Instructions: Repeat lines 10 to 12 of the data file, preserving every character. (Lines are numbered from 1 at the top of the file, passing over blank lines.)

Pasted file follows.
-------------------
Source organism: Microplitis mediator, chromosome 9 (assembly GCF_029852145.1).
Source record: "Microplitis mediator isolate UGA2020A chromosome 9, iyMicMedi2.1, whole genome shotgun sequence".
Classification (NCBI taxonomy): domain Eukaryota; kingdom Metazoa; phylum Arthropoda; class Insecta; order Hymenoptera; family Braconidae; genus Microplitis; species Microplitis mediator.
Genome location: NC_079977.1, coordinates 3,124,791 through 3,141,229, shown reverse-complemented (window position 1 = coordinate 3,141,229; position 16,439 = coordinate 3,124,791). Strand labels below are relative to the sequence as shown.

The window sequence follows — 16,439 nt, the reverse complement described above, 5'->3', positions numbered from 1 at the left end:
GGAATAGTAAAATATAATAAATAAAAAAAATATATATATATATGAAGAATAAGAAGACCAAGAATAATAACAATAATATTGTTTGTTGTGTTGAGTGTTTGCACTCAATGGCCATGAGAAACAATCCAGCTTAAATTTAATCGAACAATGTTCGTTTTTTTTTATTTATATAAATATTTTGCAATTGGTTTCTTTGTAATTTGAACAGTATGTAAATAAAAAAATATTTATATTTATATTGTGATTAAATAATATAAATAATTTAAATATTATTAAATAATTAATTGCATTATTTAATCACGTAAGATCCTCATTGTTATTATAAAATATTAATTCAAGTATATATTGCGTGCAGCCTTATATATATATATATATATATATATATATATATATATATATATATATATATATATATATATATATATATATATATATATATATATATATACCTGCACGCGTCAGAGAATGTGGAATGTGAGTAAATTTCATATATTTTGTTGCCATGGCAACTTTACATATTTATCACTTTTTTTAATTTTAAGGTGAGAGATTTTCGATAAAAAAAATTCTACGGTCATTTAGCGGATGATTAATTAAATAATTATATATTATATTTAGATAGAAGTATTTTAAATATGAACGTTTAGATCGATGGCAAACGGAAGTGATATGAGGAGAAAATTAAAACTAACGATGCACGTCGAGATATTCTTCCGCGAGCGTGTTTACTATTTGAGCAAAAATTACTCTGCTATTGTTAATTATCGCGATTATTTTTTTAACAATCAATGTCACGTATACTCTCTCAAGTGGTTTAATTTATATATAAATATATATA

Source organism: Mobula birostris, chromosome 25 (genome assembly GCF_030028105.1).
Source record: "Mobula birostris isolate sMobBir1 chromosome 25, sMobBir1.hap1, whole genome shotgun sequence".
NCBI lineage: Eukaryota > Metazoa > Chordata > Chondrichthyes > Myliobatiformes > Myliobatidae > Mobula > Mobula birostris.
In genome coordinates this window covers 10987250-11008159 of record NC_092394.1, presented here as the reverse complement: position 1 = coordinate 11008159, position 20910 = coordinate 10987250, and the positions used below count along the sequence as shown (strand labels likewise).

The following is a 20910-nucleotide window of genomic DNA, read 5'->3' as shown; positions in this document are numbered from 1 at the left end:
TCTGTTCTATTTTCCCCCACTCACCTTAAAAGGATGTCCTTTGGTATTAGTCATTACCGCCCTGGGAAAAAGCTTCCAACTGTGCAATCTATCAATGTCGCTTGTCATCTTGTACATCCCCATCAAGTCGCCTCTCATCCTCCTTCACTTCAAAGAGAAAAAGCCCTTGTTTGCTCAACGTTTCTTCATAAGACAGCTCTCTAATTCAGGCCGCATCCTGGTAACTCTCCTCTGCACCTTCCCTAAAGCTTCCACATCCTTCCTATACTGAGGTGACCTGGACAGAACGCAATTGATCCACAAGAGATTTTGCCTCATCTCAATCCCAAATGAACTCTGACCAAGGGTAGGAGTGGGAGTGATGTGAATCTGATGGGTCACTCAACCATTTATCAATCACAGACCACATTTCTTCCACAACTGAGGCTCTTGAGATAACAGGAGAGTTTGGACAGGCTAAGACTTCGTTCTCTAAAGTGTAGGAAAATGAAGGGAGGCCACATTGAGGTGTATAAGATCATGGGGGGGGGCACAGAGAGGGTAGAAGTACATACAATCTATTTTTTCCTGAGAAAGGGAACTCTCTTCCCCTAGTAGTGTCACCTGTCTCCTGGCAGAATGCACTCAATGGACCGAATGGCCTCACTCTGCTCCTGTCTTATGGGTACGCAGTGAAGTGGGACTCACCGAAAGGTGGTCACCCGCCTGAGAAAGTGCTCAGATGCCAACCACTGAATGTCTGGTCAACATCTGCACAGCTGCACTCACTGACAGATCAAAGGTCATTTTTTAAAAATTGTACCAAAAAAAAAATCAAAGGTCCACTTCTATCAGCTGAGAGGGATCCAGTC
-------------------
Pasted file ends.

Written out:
In genome coordinates this window covers 10987250-11008159 of record NC_092394.1, presented here as the reverse complement: position 1 = coordinate 11008159, position 20910 = coordinate 10987250, and the positions used below count along the sequence as shown (strand labels likewise).

The following is a 20910-nucleotide window of genomic DNA, read 5'->3' as shown; positions in this document are numbered from 1 at the left end:
TCTGTTCTATTTTCCCCCACTCACCTTAAAAGGATGTCCTTTGGTATTAGTCATTACCGCCCTGGGAAAAAGCTTCCAACTGTGCAATCTATCAATGTCGCTTGTCATCTTGTACATCCCCATCAAGTCGCCTCTCATCCTCCTTCACTTCAAAGAGAAAAAGCCCTTGTTTGCTCAACGTTTCTTCATAAGACAGCTCTCTAATTCAGGCCGCATCCTGGTAACTCTCCTCTGCACCTTCCCTAAAGCTTCCACATCCTTCCTATACTGAGGTGACCTGGACAGAACGCAATTGATCCACAAGAGATTTTGCCTCATCTCAATCCCAAATGAACTCTGACCAAGGGTAGGAGTGGGAGTGATGTGAATCTGATGGGTCACTCAACCATTTATCAATCACAGACCACATTTCTTCCACAACTGAGGCTCTTGAGATAACAGGAGAGTTTGGACAGGCTAAGACTTCGTTCTCTAAAGTGTAGGAAAATGAAGGGAGGCCACATTGAGGTGTATAAGATCATGGGGGGGGGCACAGAGAGGGTAGAAGTACATACAATCTATTTTTTCCTGAGAAAGGGAACTCTCTTCCCCTAGTAGTGTCACCTGTCTCCTGGCAGAATGCACTCAATGGACCGAATGGCCTCACTCTGCTCCTGTCTTATGGGTACGCAGTGAAGTGGGACTCACCGAAAGGTGGTCACCCGCCTGAGAAAGTGCTCAGATGCCAACCACTGAATGTCTGGTCAACATCTGCACAGCTGCACTCACTGACAGATCAAAGGTCATTTTTTAAAAATTGTACCAAAAAAAAAATCAAAGGTCCACTTCTATCAGCTGAGAGGGATCCAGTC